Its perhaps worth briefly mentioning fire safety. One issue with draping plants over the side of the building (as some arcology designers like to do), is that this is a potential route for fire to spread. Now, so long as precautions are taken to contain the fire, i.e. there is no way for the fire to get inside the building, or we put the plants inside a glazed facade (but with open windows that can be closed off automatically in the event of a fire) with a sprinkler system (we’ll need to be able to water the plants anyway!), then there’s no reason why this should be a show stopper. Similarly the double skinned facade I mentioned will need fire dampers to seal it off and a set of fire breaks every couple of floors on very tall buildings.

This is all important, because as I’ve discussed before, we’d like to use as much low-embodied energy materials (and easily recycled material) as possible, such as wood for example. Fire isn’t a show stopper for this, so long as adequate fire protection measures are in place to limit or slow the spread of any fire (e.g. fireproof cladding around any flammable material, sprinklers, fire doors, adequate evacuation routes, etc.), giving residence’s time to get out and fire fighters to get in.

The upside down skyscraper

Another idea is the concept of inverting our arcology and building it downwards rather than up. Would this be a good idea? Well its not going to be easy. As I discussed before (with regard to underground nuclear reactors), building underground is expensive and time consuming. Often the phase of any construction project that you try and minimise is the phase involving deep excavation and building the foundations, as this tends to be more prone to delays and unexpected cost overruns.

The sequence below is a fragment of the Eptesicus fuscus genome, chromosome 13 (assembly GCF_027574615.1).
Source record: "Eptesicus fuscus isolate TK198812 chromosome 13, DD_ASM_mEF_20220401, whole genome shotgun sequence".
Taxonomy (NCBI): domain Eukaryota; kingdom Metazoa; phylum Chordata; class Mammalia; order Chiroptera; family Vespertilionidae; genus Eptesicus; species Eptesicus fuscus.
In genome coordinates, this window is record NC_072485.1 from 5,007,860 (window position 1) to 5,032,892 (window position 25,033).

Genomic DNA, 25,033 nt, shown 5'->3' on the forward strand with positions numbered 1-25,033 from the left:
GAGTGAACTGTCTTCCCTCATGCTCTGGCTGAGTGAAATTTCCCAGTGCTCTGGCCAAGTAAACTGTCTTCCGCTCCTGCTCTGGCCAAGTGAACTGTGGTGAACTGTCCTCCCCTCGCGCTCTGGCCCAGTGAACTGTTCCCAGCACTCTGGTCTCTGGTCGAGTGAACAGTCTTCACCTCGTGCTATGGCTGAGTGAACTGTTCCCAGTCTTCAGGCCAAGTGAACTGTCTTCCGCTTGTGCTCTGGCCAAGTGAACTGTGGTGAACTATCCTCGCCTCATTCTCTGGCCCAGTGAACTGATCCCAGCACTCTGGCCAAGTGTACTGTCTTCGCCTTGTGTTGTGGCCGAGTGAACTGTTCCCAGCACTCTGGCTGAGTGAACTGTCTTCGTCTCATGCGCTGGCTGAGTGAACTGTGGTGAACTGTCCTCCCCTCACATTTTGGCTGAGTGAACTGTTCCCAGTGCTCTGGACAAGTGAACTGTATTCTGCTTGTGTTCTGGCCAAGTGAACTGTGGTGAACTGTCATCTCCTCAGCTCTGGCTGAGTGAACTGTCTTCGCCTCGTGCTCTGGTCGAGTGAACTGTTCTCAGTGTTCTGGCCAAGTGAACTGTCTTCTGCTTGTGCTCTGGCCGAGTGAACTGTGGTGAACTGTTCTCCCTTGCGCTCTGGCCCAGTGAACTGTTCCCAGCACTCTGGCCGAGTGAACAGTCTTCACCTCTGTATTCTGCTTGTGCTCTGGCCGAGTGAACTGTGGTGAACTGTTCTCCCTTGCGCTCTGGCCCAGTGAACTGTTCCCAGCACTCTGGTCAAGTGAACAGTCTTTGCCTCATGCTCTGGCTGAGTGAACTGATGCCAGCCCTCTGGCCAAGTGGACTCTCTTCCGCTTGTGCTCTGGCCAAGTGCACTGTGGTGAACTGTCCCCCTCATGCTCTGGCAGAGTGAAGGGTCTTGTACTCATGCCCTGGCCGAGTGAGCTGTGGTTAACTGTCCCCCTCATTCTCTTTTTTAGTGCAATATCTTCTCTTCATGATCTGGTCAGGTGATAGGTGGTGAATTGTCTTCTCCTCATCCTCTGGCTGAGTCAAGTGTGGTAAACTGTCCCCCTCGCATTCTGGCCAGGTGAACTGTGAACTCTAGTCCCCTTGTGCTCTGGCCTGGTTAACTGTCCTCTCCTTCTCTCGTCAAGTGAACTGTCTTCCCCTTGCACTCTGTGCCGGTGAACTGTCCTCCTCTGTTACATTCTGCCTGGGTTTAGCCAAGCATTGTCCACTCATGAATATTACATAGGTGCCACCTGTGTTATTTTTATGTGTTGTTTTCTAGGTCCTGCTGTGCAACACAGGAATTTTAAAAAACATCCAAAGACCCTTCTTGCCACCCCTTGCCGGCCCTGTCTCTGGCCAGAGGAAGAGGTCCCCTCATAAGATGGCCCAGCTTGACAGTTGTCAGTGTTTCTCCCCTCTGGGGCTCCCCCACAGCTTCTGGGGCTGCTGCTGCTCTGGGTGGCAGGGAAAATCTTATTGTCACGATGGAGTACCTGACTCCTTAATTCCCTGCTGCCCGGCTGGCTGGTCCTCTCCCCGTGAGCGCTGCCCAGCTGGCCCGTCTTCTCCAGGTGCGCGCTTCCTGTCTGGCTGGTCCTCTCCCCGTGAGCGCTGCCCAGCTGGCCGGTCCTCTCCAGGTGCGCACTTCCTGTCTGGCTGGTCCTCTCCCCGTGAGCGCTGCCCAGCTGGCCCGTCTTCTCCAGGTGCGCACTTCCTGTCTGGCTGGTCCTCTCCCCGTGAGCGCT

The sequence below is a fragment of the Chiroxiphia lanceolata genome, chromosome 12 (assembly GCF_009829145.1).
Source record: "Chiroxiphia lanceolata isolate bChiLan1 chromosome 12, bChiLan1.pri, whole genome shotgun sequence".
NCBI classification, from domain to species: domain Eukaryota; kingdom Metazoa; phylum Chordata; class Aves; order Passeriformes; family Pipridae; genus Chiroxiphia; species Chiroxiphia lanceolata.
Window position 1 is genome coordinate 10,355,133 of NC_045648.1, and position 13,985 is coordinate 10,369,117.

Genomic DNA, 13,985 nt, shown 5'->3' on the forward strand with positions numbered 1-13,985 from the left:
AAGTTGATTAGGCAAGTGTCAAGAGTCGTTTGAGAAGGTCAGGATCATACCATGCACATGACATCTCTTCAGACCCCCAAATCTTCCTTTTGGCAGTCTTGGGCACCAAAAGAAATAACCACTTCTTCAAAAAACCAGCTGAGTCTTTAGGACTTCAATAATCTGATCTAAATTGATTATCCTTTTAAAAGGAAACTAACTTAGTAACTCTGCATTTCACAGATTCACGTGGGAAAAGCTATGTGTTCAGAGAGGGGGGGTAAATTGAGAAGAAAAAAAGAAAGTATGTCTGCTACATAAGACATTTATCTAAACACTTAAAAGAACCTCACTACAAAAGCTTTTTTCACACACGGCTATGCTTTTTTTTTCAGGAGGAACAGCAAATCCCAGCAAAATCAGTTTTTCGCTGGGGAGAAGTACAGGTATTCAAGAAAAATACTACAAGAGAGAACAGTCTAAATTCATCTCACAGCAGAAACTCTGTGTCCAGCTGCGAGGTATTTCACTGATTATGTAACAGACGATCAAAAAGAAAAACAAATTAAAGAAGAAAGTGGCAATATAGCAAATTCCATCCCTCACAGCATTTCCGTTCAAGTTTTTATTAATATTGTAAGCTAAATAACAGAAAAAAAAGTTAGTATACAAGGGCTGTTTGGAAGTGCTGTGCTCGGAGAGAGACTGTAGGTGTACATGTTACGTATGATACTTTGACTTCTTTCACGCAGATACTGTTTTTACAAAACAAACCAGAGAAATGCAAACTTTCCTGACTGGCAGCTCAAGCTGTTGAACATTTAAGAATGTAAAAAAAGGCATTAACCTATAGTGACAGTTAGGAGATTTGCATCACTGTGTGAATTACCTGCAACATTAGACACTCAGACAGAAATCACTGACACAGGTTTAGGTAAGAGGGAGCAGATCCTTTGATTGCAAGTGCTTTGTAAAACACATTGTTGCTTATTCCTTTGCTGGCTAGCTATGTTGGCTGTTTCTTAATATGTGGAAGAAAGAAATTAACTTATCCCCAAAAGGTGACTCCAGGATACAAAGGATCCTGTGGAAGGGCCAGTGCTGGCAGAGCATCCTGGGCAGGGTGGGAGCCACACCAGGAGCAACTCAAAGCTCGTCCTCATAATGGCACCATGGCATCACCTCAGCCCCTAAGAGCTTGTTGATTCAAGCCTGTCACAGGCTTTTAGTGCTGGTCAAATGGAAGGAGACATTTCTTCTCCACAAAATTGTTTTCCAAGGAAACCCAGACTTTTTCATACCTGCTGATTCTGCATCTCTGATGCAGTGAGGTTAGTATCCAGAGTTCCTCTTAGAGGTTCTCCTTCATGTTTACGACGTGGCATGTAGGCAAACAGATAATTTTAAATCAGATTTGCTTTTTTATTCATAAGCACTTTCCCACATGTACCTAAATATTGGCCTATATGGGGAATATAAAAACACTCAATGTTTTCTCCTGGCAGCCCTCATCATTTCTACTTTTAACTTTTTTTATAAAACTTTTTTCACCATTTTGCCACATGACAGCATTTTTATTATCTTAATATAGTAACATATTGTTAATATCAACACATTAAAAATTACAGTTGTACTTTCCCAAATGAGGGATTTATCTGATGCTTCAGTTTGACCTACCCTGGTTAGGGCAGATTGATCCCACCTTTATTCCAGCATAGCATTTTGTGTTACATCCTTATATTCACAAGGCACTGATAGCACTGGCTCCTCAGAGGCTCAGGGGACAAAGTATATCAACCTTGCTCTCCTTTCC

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Figure 15: Earthscraper concept [Credit: BNKR, 2011]

We also need to consider the issue of water intrusion. Dig a pit in your garden, go in for lunch and you’ll probably come out to find the pit has flooded. So the walls of our upside down skyscraper will have to be fully water tight to stop the building flooding (which isn’t an easy thing to do with concrete, hence why flooding in basements isn’t that uncommon). And the deeper we go, the worse the problem gets because of the rise in ground pressure and thus the head of water trying to push into our building increases.

There’s also the matter of heating, cooling and ventilation. The soil in the UK is generally (as noted earlier) around about 10-12’C year round. Given that soil has a much higher rate of thermal conductivity compared to air, this means we’re going to have a major heating problem year round. Now in a warmer climate this lower ground temperature would have advantages (although note the ground temperature in these countries is usually a bit higher although it will generally be lower than the surface air temperature) as it could help keep the building cool.

But we’re still going to have to provide hot water to residence and ventilation. And given that we now need to pump all of that air and water up and down from the surface (in the other arcologies we can get by with a service area every couple of floors or use natural convection as described). So we’re probably still going to end up with reasonably high energy consumption.